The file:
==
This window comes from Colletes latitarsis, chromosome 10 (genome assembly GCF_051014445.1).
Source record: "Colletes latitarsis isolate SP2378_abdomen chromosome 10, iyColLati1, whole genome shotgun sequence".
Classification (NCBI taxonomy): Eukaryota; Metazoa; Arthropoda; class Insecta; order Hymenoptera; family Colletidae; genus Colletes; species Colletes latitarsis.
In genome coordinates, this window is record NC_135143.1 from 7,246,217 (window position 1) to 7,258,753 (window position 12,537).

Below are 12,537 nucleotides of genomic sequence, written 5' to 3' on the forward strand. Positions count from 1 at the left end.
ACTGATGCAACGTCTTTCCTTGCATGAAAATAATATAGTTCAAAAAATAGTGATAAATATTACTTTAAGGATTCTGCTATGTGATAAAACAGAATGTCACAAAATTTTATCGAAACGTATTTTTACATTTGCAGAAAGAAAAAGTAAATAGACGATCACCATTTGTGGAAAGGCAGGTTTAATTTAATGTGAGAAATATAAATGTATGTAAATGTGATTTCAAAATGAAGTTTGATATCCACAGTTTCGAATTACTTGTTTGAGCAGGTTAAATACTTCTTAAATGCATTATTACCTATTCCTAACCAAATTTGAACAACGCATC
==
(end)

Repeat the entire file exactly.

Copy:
This window comes from Colletes latitarsis, chromosome 10 (genome assembly GCF_051014445.1).
Source record: "Colletes latitarsis isolate SP2378_abdomen chromosome 10, iyColLati1, whole genome shotgun sequence".
Classification (NCBI taxonomy): Eukaryota; Metazoa; Arthropoda; class Insecta; order Hymenoptera; family Colletidae; genus Colletes; species Colletes latitarsis.
In genome coordinates, this window is record NC_135143.1 from 7,246,217 (window position 1) to 7,258,753 (window position 12,537).

Below are 12,537 nucleotides of genomic sequence, written 5' to 3' on the forward strand. Positions count from 1 at the left end.
ACTGATGCAACGTCTTTCCTTGCATGAAAATAATATAGTTCAAAAAATAGTGATAAATATTACTTTAAGGATTCTGCTATGTGATAAAACAGAATGTCACAAAATTTTATCGAAACGTATTTTTACATTTGCAGAAAGAAAAAGTAAATAGACGATCACCATTTGTGGAAAGGCAGGTTTAATTTAATGTGAGAAATATAAATGTATGTAAATGTGATTTCAAAATGAAGTTTGATATCCACAGTTTCGAATTACTTGTTTGAGCAGGTTAAATACTTCTTAAATGCATTATTACCTATTCCTAACCAAATTTGAACAACGCATC